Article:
Proteomics analysis of human endothelial cells after short-term exposure to mobile phone radiation

Reetta Nylund

    Research output: ThesisDoctoral ThesisCollection of Articles


    Mobile phones have been a part of our everyday life in the developed world since the late 1990s. This has raised concerns over the potential health risks of mobile phone use. Biological and health effects potentially caused by mobile phone radiation have been extensively studied and several biological and medical endpoints have been examined. So far, results have not been conclusive on the potential effects of mobile phone radiation. Mobile phones generate a modulated radio frequency electromagnetic field (RF-EMF), which is a form of non-ionizing radiation. This means that mobile phone radiation does not have enough energy to ionize atoms and it cannot break chemical bonds directly (e.g., in DNA strands). There could, however, be other mechanisms by which mobile phone radiation may affect cellular and physiological functions. Whether these mechanisms exist is unknown. In this thesis, large-scale screening techniques, such as proteomics, were applied to examine changes on the proteome level after exposure to mobile phone radiation. Proteomics techniques allow the screening of several hundreds, and even thousands, of proteins simultaneously, and are thus more efficient than single endpoint techniques. Four different types of human endothelial cells (two cell lines, two types of primary cells) were exposed to two types of mobile phone radiation (900 and 1800 MHz GSM). The proteome of these cells was examined immediately after short-term exposure using two-dimensional gel electrophoresis (2DE). Two protein detection/analysis techniques were used: silver staining for the cell line samples and difference gel electrophoresis (DIGE) for the primary cells. 2DE-DIGE technology is currently a state-of-the-art technique in 2DE studies. Several changes were found in the proteome of the human endothelial cell line EA.hy926 after exposure to 900 MHz GSM mobile phone radiation. In addition, the proteome of a variant of the same cell line, the EA.hy926v1, was affected after 900 MHz GSM mobile phone radiation exposure, but the altered proteins were different from those in the EA.hy926 cells. The changes in the proteome of the EA.hy926 cells were weaker after 1800 MHz GSM exposure compared to those after 900 MHz GSM exposure. Furthermore, certain proteins affected earlier after 900 MHz GSM exposure were unaffected after 1800 MHz GSM exposure. The proteome of the primary human endothelial cells was not affected after 1800 MHz GSM exposure when examined using 2DE-DIGE technology. 2DE-DIGE technology is more reliable than the technology used with the EA.hy926 cell line, and these results should therefore be highly relevant when assessing the potential immediate effects of mobile phone radiation. The results presented in this thesis on the proteome-level effects of mobile phone radiation exposure are contradictory. The results with EA.hy926 cells suggest that minor effects do occur, whereas no effects were observed when using the more reliable 2DE-DIGE technology and primary cells. The responses with EA.hy926 cells varied according to the cell variant and exposure conditions, and consistent responses at the cellular level could not therefore be identified. Further research is recommended to understand the variation in responses and whether consistent cellular-level responses exist.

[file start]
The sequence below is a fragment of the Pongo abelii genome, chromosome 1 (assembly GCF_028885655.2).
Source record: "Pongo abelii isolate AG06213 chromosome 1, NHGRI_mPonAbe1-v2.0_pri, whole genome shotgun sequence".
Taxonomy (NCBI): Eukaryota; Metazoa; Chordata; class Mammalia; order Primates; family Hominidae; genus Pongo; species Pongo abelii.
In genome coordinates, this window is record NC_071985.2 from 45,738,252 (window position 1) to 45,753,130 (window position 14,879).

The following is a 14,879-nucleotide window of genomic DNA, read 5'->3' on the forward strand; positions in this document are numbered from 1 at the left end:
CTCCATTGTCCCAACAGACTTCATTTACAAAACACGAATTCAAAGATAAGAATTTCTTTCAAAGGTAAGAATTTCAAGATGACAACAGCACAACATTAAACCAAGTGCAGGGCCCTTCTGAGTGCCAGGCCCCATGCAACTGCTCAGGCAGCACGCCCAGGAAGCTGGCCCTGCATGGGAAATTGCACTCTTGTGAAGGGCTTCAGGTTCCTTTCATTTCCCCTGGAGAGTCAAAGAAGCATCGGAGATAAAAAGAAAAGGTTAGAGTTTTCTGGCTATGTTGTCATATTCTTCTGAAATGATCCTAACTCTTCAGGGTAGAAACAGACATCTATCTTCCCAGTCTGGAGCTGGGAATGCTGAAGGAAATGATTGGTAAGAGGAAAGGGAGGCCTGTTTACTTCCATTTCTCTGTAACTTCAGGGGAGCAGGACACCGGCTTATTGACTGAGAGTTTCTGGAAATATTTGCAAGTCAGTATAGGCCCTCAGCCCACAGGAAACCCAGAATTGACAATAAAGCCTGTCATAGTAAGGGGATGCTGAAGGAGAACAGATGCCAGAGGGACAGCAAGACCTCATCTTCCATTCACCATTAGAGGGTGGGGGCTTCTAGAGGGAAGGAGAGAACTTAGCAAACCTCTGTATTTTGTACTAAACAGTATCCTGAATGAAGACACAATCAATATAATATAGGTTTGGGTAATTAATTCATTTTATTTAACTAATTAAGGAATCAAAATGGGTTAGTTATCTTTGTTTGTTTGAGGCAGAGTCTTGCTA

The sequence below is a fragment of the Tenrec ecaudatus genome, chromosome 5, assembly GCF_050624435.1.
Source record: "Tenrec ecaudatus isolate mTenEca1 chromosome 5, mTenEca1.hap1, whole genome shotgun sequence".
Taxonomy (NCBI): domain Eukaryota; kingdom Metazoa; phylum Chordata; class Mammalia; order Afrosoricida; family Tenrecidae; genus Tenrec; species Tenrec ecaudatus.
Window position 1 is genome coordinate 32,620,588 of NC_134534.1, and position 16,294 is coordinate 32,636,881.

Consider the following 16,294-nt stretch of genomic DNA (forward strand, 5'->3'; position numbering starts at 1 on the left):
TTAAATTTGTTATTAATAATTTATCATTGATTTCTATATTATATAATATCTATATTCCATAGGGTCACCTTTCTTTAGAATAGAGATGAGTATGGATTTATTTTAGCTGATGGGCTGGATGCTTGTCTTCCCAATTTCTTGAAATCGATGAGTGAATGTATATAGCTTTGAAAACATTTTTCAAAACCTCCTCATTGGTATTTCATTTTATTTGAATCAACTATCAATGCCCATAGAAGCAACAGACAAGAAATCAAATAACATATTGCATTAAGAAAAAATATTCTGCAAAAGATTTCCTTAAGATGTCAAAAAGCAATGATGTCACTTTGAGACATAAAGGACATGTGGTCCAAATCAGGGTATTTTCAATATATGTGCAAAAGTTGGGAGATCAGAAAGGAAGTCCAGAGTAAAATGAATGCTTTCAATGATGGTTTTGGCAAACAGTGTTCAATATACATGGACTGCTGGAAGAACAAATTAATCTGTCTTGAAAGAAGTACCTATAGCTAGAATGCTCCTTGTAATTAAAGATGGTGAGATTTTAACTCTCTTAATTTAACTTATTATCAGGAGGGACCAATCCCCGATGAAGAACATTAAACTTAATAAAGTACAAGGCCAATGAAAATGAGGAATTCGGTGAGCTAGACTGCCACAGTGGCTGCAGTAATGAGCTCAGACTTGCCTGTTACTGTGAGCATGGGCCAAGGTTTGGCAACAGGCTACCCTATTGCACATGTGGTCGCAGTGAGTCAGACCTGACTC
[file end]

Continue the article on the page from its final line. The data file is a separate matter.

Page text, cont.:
Translated title of the contributionProteomics analysis of human endothelial cells after short-term exposure to mobile phone radiation
    Original languageEnglish
    QualificationDoctor's degree
    Awarding Institution
    • Aalto University
    • Ilmoniemi, Risto, Supervising Professor
    • Leszczynski, Dariusz, Supervising Professor
    Print ISBNs978-952-478-657-7
    Electronic ISBNs978-952-478-658-4
    Publication statusPublished - 2011
    MoE publication typeG5 Doctoral dissertation (article)


    • radio frequency electromagnetic fields
    • mobile phone radiation
    • human endothelial cells
    • proteomics
    • two-dimensional gel electrophoresis
    • protein expression


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